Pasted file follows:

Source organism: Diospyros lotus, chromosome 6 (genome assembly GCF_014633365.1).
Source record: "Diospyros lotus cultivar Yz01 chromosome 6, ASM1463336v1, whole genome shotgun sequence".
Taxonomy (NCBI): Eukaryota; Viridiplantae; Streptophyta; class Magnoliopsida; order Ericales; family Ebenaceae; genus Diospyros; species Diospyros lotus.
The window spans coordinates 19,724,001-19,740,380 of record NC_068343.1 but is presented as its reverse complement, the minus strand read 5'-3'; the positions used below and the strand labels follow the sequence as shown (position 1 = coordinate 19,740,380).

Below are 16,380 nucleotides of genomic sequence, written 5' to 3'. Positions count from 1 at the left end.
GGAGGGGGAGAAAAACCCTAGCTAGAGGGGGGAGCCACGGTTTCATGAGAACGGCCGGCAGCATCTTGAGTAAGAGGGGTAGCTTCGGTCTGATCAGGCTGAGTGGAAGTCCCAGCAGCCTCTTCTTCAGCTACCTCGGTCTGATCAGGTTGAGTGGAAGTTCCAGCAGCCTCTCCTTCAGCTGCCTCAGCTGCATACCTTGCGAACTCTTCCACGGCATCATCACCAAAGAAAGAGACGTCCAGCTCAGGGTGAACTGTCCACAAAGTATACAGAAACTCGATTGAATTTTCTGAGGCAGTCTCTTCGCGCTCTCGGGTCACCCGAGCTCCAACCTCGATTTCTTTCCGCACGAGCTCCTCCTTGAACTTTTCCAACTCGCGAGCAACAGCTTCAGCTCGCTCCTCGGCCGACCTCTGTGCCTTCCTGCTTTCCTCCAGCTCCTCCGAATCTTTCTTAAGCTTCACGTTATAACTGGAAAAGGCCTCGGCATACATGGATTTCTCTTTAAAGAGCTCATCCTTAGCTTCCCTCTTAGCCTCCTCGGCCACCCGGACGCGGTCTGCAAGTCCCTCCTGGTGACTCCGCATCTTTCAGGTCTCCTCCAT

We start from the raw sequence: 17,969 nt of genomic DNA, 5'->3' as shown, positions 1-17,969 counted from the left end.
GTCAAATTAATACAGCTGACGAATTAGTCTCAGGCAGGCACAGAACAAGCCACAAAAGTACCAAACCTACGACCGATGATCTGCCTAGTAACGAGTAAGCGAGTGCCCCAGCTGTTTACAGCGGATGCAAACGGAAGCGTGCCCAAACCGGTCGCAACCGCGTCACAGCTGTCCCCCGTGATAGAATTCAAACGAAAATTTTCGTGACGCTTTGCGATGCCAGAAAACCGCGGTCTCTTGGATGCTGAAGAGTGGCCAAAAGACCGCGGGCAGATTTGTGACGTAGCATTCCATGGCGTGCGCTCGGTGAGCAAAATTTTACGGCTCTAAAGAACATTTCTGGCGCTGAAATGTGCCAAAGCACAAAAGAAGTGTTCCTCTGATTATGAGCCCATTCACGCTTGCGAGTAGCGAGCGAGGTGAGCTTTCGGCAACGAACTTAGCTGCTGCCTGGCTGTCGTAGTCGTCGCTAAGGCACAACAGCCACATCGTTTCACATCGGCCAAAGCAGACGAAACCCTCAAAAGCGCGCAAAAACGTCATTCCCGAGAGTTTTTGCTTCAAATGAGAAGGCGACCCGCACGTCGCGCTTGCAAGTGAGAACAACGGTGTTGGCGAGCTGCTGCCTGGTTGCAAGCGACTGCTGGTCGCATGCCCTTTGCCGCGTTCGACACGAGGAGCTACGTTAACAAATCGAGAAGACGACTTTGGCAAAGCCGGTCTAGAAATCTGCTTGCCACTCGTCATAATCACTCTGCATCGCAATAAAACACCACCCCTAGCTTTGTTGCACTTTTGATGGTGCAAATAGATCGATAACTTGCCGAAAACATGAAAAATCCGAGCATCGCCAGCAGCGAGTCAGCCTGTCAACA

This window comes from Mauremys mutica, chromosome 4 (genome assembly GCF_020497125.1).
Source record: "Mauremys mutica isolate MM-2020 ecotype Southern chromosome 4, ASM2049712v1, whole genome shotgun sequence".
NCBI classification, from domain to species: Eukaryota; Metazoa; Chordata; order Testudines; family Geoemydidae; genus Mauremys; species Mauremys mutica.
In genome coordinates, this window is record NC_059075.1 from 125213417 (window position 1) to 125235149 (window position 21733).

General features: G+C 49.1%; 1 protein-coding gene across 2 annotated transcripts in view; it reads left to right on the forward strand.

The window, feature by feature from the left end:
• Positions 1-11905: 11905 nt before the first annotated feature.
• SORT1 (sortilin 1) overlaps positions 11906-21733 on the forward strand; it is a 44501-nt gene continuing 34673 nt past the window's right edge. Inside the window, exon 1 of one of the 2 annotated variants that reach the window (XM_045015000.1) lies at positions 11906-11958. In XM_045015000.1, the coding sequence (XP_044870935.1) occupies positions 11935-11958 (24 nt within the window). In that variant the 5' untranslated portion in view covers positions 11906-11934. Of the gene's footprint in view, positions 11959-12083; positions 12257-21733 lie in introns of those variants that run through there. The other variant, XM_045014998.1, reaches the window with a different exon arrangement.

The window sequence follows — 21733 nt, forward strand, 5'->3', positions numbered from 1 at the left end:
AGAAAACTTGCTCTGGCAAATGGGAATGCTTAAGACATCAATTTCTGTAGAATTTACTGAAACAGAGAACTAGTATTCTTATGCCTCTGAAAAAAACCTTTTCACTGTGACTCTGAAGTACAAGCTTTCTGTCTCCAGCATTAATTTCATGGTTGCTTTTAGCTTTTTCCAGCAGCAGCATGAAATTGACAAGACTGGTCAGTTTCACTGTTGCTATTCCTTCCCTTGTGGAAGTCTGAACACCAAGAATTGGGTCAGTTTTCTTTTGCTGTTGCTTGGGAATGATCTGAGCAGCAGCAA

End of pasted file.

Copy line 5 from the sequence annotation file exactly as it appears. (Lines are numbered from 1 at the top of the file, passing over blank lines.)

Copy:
Below are 16,380 nucleotides of genomic sequence, written 5' to 3'. Positions count from 1 at the left end.